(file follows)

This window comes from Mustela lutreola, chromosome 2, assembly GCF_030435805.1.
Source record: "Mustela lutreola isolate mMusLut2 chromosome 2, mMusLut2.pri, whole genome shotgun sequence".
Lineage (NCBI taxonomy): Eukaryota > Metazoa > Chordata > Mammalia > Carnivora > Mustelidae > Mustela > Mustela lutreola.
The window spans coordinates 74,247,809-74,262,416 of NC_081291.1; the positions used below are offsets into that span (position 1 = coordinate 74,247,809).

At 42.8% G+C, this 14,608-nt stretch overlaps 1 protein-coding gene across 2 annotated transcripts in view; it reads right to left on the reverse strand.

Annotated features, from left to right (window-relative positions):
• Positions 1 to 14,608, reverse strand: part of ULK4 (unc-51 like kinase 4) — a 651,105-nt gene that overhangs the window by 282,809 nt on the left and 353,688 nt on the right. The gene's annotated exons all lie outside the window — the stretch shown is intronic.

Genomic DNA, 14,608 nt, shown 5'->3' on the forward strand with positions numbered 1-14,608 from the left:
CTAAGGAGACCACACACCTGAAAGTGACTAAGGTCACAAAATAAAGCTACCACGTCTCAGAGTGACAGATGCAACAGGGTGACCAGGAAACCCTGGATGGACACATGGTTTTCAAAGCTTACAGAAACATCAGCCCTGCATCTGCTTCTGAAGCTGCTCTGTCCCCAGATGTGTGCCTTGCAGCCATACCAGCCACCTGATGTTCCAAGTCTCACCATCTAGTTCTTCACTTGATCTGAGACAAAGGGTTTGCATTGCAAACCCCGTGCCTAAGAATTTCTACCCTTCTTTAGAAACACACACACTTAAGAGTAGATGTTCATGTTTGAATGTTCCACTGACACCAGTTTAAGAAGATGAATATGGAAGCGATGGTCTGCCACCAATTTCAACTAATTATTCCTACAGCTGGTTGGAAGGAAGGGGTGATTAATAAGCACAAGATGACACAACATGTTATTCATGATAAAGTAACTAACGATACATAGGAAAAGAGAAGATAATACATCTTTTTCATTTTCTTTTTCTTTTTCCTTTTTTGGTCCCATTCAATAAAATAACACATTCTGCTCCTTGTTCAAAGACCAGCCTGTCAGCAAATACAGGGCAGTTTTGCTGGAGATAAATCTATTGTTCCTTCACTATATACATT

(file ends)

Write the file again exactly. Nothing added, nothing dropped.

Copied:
This window comes from Mustela lutreola, chromosome 2, assembly GCF_030435805.1.
Source record: "Mustela lutreola isolate mMusLut2 chromosome 2, mMusLut2.pri, whole genome shotgun sequence".
Lineage (NCBI taxonomy): Eukaryota > Metazoa > Chordata > Mammalia > Carnivora > Mustelidae > Mustela > Mustela lutreola.
The window spans coordinates 74,247,809-74,262,416 of NC_081291.1; the positions used below are offsets into that span (position 1 = coordinate 74,247,809).

At 42.8% G+C, this 14,608-nt stretch overlaps 1 protein-coding gene across 2 annotated transcripts in view; it reads right to left on the reverse strand.

Annotated features, from left to right (window-relative positions):
• Positions 1 to 14,608, reverse strand: part of ULK4 (unc-51 like kinase 4) — a 651,105-nt gene that overhangs the window by 282,809 nt on the left and 353,688 nt on the right. The gene's annotated exons all lie outside the window — the stretch shown is intronic.

Genomic DNA, 14,608 nt, shown 5'->3' on the forward strand with positions numbered 1-14,608 from the left:
CTAAGGAGACCACACACCTGAAAGTGACTAAGGTCACAAAATAAAGCTACCACGTCTCAGAGTGACAGATGCAACAGGGTGACCAGGAAACCCTGGATGGACACATGGTTTTCAAAGCTTACAGAAACATCAGCCCTGCATCTGCTTCTGAAGCTGCTCTGTCCCCAGATGTGTGCCTTGCAGCCATACCAGCCACCTGATGTTCCAAGTCTCACCATCTAGTTCTTCACTTGATCTGAGACAAAGGGTTTGCATTGCAAACCCCGTGCCTAAGAATTTCTACCCTTCTTTAGAAACACACACACTTAAGAGTAGATGTTCATGTTTGAATGTTCCACTGACACCAGTTTAAGAAGATGAATATGGAAGCGATGGTCTGCCACCAATTTCAACTAATTATTCCTACAGCTGGTTGGAAGGAAGGGGTGATTAATAAGCACAAGATGACACAACATGTTATTCATGATAAAGTAACTAACGATACATAGGAAAAGAGAAGATAATACATCTTTTTCATTTTCTTTTTCTTTTTCCTTTTTTGGTCCCATTCAATAAAATAACACATTCTGCTCCTTGTTCAAAGACCAGCCTGTCAGCAAATACAGGGCAGTTTTGCTGGAGATAAATCTATTGTTCCTTCACTATATACATT